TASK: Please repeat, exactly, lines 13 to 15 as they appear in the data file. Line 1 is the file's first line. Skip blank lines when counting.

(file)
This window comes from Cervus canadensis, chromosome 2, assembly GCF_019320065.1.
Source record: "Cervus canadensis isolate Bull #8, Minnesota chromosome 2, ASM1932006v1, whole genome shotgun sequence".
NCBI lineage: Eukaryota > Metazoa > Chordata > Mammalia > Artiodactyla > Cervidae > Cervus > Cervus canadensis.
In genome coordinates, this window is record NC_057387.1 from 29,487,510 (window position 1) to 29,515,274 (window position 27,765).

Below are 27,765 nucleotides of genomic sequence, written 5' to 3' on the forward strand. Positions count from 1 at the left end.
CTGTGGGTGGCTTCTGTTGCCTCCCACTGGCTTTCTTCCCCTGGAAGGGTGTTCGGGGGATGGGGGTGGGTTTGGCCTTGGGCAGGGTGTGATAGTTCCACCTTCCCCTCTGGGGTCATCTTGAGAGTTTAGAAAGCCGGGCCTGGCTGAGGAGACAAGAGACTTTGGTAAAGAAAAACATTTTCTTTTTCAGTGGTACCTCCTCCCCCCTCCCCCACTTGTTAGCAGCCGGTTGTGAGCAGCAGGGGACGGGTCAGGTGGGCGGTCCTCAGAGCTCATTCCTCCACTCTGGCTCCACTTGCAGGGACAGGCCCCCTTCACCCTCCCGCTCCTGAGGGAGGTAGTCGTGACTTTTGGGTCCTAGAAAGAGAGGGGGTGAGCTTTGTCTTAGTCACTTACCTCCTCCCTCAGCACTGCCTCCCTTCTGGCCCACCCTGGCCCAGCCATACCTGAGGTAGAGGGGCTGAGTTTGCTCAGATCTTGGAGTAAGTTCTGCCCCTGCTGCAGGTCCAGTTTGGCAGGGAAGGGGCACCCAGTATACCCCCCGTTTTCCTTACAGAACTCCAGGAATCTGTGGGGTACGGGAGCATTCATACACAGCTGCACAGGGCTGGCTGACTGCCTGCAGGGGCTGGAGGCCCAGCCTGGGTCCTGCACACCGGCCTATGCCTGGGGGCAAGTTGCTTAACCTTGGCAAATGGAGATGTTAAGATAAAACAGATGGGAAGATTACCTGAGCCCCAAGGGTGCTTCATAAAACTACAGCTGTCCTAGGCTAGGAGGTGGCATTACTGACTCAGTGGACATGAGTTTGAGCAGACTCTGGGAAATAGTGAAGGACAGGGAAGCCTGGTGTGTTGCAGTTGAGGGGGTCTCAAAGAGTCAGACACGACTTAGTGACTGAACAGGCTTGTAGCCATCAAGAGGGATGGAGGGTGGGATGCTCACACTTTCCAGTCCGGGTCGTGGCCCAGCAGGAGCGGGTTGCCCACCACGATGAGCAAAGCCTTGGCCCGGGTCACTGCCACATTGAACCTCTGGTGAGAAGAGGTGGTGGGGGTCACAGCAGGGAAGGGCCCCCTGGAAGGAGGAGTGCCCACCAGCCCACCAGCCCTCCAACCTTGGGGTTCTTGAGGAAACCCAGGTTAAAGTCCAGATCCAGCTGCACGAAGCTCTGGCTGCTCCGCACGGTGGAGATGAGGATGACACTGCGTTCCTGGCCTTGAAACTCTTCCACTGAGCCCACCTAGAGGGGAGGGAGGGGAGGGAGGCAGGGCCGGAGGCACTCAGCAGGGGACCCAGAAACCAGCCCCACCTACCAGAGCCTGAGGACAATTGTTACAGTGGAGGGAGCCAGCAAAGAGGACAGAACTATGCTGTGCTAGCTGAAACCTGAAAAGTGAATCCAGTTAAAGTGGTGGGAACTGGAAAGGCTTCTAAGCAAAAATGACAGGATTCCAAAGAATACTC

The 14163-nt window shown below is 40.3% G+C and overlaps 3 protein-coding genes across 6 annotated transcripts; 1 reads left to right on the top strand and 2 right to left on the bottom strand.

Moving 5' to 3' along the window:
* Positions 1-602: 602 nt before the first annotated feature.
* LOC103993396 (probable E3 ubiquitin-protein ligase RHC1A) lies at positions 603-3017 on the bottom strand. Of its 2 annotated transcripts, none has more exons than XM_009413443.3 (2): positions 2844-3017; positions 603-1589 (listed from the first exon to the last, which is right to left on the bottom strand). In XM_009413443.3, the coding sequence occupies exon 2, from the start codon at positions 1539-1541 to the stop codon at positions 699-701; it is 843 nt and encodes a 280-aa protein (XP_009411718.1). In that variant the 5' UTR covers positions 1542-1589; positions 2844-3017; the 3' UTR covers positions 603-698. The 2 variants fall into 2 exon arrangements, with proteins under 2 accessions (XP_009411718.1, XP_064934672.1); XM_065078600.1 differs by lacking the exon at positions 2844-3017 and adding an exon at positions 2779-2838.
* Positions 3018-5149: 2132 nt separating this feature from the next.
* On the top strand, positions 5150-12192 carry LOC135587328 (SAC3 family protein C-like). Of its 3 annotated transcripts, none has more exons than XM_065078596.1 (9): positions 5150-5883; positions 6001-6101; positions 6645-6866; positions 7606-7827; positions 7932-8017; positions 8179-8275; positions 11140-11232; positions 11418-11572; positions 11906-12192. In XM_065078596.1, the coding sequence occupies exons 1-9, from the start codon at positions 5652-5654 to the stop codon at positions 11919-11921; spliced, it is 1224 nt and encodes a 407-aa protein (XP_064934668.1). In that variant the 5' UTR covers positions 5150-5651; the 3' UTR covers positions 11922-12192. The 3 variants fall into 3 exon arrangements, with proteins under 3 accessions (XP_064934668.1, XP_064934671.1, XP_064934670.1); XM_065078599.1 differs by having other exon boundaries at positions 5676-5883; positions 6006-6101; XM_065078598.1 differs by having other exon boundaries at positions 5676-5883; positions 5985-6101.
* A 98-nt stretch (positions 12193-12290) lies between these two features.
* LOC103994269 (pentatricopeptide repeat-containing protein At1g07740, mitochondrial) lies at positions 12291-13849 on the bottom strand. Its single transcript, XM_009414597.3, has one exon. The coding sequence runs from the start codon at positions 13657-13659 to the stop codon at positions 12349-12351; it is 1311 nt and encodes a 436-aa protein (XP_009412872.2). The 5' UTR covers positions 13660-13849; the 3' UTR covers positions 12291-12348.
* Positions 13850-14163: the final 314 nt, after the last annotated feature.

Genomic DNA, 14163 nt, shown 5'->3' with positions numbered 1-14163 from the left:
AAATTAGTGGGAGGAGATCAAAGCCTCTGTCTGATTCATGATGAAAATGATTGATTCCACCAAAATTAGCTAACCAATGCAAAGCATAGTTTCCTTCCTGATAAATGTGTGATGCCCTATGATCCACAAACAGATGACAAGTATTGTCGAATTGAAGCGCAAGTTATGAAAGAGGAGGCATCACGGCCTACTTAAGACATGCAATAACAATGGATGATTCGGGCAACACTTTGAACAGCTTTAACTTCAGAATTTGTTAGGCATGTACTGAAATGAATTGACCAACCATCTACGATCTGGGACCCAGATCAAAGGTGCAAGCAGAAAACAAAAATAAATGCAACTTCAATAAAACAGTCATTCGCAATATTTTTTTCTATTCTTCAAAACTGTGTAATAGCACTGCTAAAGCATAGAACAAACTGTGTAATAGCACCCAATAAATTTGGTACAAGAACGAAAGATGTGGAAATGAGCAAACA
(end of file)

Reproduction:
* A 98-nt stretch (positions 12193-12290) lies between these two features.
* LOC103994269 (pentatricopeptide repeat-containing protein At1g07740, mitochondrial) lies at positions 12291-13849 on the bottom strand. Its single transcript, XM_009414597.3, has one exon. The coding sequence runs from the start codon at positions 13657-13659 to the stop codon at positions 12349-12351; it is 1311 nt and encodes a 436-aa protein (XP_009412872.2). The 5' UTR covers positions 13660-13849; the 3' UTR covers positions 12291-12348.
* Positions 13850-14163: the final 314 nt, after the last annotated feature.